Dark fantasy/gothic fairytale. A prequel of sorts to Dracula as this is the tale of two of his brides. The story focuses on the origin story of his brides as they approach their fate… the dragon (Dracula).
They say the thirst of blood is like a madness – they must sate it. Even with their own kin.
On the eve of her divining, the day she’ll discover her fate, seventeen-year-old Lil and her twin sister Kizzy are captured and enslaved by the cruel Boyar Valcar, taken far away from their beloved traveler community.
Forced to work in the harsh and unwelcoming castle kitchens, Lil is comforted when she meets Mira, a fellow slave who she feels drawn to in a way she doesn’t understand. But she also learns about the Dragon, a mysterious and terrifying figure of myth and legend who takes girls as gifts.
They may not have had their divining day, but the girls will still discover their fate…
11. All the Bad Apples by Moïra Fowley-Doyle 🌶
A second Fowley-Doyle on the list. Seriously, you can never go wrong with a Fowley-Doyle. Especially during October. All the Bad Apples is her newest offering, and it’s got eerie vibes in spades! Plus, a strong message and a profoundly emotional core.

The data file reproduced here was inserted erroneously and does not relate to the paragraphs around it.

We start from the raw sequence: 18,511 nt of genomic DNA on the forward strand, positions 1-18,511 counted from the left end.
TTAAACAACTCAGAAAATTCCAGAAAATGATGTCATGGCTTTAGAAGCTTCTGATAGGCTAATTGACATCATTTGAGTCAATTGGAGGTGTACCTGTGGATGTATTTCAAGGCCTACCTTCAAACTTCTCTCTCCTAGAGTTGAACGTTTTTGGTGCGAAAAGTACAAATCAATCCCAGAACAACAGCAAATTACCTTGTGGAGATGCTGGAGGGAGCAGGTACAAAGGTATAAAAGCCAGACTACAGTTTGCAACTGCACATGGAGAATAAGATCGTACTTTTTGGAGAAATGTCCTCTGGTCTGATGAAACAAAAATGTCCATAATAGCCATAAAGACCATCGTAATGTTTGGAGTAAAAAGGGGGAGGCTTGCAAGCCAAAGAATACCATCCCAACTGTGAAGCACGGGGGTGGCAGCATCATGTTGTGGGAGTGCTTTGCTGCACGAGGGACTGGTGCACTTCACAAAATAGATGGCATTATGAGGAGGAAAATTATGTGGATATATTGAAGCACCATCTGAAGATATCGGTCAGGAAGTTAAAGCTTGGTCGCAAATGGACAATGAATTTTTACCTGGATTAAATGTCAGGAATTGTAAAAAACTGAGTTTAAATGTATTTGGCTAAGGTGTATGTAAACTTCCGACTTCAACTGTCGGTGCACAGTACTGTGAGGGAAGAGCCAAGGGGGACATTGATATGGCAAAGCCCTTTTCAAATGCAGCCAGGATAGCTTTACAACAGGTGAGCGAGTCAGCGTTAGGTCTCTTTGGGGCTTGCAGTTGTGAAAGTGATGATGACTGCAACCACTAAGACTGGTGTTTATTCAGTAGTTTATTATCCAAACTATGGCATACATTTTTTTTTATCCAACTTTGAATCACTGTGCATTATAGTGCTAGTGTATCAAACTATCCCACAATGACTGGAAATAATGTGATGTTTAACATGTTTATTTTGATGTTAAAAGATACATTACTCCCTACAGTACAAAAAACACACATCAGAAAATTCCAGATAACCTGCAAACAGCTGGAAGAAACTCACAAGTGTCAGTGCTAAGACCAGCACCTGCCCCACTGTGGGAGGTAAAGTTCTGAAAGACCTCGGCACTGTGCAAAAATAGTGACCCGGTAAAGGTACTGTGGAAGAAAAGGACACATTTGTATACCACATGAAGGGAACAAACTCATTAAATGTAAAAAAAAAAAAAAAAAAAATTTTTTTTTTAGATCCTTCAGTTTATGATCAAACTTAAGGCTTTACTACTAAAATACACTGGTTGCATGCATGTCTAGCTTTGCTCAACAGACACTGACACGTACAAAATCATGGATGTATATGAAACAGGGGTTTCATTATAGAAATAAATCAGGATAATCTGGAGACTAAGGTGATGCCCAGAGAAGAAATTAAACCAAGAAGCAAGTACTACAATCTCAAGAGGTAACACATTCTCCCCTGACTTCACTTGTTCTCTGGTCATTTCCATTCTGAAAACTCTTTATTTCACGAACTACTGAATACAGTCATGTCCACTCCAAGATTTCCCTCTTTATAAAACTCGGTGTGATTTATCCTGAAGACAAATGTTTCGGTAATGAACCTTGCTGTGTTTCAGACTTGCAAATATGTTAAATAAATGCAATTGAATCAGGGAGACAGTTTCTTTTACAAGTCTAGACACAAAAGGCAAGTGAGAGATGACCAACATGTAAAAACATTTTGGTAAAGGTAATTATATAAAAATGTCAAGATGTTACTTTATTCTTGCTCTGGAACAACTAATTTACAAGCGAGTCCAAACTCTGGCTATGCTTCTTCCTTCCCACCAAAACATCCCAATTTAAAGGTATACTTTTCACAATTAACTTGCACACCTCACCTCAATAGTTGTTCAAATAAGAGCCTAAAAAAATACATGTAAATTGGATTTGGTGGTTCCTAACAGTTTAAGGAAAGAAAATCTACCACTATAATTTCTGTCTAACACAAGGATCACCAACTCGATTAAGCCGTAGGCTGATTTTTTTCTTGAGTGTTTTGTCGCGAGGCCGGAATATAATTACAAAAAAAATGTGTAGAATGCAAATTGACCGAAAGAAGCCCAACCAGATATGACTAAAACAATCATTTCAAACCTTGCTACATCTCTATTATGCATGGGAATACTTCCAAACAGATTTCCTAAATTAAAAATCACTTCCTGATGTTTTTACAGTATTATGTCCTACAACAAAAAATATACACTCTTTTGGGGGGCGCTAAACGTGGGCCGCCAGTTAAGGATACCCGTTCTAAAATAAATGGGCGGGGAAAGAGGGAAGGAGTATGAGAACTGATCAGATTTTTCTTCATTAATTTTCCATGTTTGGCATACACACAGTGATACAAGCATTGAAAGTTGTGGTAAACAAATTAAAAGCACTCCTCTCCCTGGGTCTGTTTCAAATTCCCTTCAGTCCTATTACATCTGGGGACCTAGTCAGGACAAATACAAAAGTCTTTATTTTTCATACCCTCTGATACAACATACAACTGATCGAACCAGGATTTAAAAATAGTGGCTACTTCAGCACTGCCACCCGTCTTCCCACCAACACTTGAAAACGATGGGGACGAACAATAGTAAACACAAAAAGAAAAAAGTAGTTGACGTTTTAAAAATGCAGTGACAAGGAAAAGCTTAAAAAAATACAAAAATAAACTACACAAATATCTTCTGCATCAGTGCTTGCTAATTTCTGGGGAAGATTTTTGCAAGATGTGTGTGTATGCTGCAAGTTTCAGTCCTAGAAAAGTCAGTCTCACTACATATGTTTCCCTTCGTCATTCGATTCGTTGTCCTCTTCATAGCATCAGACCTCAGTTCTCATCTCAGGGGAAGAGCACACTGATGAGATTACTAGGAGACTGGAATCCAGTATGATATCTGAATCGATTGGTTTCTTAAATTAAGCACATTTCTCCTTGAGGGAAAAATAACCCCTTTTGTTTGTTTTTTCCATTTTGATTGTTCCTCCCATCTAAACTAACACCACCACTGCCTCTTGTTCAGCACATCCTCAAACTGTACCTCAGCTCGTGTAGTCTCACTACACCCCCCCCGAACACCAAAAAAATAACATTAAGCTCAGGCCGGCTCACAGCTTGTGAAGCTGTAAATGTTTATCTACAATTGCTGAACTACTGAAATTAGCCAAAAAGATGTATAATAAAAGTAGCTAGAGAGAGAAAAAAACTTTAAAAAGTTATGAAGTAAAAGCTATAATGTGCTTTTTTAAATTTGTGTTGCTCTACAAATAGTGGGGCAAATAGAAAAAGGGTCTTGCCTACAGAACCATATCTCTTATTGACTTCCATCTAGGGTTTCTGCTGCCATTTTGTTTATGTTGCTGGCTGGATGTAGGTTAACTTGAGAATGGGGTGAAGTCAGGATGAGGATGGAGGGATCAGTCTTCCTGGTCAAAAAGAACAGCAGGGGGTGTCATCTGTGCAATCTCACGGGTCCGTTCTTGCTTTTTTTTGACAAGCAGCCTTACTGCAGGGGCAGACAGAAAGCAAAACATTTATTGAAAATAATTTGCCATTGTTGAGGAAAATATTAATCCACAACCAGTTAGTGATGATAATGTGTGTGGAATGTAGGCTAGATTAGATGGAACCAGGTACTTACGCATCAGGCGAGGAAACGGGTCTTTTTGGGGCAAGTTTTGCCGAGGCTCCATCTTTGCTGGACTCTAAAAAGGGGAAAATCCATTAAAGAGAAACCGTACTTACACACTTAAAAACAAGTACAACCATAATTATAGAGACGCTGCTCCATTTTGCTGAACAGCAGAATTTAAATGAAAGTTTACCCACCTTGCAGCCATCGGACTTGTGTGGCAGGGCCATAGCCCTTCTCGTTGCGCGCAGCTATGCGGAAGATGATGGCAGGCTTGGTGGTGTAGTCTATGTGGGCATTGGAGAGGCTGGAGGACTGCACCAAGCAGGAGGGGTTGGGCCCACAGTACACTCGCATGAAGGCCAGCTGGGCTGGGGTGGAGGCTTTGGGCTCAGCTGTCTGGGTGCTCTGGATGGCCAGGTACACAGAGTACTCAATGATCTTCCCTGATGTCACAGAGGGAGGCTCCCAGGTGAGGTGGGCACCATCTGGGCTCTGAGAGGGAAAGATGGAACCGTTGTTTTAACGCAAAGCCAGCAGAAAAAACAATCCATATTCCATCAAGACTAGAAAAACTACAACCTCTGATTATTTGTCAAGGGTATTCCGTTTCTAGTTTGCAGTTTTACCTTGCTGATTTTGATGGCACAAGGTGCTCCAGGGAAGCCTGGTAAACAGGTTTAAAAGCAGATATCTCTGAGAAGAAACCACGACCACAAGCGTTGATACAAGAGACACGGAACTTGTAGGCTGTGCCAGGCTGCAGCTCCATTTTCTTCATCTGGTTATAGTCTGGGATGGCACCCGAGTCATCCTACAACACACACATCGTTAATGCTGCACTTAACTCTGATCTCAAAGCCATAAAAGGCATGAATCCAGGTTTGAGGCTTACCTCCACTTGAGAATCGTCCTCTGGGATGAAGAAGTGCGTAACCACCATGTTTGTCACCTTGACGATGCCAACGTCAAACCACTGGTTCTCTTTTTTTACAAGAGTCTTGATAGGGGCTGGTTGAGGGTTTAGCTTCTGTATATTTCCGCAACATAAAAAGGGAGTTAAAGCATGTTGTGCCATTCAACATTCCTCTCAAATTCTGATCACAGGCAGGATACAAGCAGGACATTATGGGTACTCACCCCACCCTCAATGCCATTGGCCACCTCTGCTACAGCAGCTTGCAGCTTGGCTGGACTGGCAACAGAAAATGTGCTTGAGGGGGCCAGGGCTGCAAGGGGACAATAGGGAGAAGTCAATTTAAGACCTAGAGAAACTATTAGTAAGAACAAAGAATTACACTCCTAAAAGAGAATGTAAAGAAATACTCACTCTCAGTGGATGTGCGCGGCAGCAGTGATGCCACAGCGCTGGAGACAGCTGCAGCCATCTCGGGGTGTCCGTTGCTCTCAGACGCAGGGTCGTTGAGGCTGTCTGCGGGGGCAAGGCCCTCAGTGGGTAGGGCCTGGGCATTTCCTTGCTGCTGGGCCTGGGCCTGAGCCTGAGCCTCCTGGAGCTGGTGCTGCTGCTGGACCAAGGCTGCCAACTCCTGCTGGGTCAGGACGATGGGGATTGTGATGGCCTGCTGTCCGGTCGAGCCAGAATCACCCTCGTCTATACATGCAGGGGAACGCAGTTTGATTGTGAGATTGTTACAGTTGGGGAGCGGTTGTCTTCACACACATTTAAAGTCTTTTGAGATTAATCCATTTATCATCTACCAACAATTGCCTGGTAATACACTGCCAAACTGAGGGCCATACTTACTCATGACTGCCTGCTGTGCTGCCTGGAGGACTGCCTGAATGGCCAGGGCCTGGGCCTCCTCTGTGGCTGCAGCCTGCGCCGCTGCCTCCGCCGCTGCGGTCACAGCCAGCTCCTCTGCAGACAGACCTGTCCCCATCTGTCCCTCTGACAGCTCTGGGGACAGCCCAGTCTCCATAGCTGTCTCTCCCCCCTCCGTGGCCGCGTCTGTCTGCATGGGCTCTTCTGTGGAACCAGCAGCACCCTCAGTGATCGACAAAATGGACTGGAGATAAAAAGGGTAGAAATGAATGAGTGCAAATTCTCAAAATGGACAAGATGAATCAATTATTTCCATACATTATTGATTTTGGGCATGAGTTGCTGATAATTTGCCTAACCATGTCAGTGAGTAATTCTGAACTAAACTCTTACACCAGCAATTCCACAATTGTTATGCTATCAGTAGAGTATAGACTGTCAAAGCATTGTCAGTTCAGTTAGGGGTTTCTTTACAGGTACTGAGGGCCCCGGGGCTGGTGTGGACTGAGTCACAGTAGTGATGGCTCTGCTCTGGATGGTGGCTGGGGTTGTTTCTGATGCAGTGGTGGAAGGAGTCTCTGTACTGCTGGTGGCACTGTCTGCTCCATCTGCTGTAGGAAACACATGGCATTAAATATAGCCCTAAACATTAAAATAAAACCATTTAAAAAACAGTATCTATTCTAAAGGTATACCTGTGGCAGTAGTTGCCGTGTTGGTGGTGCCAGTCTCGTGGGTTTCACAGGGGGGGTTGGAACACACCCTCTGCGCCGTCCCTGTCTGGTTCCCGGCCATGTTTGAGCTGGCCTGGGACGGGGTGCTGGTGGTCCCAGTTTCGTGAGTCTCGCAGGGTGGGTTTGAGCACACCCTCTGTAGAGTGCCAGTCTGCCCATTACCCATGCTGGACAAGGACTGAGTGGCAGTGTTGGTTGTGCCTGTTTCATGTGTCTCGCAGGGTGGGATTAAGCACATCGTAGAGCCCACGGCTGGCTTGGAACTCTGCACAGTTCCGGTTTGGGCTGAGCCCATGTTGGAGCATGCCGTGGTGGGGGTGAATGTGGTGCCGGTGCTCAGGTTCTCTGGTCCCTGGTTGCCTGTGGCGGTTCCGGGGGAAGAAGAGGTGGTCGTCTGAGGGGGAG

Seventeen-year-old Deena (bullied at school for her sexual orientation) sets off on a journey across the Irish countryside to find her oldest sister, Mandy, whom all but Deena believes to have committed suicide. But Deena knows her sister would never leave her, not when she’s the only one who understands what it’s like to be one of the Rys family’s cursed “bad apples.”
When Deena’s wild and mysterious sister Mandy disappears – presumed dead – her family are heartbroken. But Mandy has always been troubled. It’s just another bad thing to happen to Deena’s family. Only Deena refuses to believe it’s true.